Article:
Most teacher colleges appear to spend at least some instructional time on classroom-management techniques, but it’s often incomplete, not based on research, or divorced from the student-teaching experience.
That’s the gist of afrom the National Council on Teacher Quality, a Washington-based advocacy group.
For the report, the NCTQ examined syllabi and other materials from 122 programs across 79 institutions in 33 states, mostly collected through open-records requests. Analysts reviewed the research on classroom management and arrived at five components that the council said should be taught in every program:
- Rules for classroom behavior that are modeled and applied;
- Routines on how to act when working in groups, turning in homework, and so forth;
- Praise for students’ good behavior;
- Consequences for misbehavior; and
- Student engagement through the use of interesting lessons with ample opportunities for participation.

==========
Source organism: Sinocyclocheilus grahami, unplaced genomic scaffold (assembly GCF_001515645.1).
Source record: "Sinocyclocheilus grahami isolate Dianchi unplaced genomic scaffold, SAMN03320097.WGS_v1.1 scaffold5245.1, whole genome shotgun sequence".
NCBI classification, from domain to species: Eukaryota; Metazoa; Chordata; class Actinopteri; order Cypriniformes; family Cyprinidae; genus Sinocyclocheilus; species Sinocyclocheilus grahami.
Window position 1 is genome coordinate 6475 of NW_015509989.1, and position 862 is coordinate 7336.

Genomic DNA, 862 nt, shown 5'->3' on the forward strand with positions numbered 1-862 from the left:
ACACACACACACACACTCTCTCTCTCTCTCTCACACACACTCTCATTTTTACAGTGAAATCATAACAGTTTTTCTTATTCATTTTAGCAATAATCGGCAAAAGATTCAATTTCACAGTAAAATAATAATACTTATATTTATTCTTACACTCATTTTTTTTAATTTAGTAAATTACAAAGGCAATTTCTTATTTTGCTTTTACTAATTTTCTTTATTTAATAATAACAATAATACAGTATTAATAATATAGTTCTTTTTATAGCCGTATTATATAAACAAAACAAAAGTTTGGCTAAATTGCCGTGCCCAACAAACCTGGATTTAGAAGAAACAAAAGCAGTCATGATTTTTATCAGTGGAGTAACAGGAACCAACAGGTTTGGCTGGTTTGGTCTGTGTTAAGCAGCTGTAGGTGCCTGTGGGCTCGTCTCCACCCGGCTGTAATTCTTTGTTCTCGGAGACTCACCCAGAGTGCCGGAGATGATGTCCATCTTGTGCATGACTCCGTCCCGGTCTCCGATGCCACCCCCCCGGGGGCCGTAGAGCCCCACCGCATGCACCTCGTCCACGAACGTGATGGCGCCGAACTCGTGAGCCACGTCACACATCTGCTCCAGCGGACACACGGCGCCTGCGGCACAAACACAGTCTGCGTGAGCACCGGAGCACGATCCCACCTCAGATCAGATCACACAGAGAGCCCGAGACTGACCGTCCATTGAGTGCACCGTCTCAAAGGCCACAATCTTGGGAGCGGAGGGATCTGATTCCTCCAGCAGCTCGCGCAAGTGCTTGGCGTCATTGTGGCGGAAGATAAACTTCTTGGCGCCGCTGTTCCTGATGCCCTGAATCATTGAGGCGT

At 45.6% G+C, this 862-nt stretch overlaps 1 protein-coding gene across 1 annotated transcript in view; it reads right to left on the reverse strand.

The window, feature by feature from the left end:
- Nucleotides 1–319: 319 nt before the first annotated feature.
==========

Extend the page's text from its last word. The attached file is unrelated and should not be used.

Overall, programs spent an average of about eight class periods—or 40 percent of a single course—on classroom management. Only 17 percent of the programs studied addressed all five of the components. The review also contends that while the programs included assignments on classroom management, they often didn’t give students a chance to practice the techniques. NCTQ officials found few connections between coursework and what teacher-candidates were evaluated on during student-teaching.
The group chalks the apparent mismatch up to a collision between academic freedom and a vague curriculum.
Teacher-college officials faulted the project for relying on a small sample and a narrow definition of classroom management.
A version of this article appeared in the January 08, 2014 edition of Education Week as Study Finds Educator Training Lacking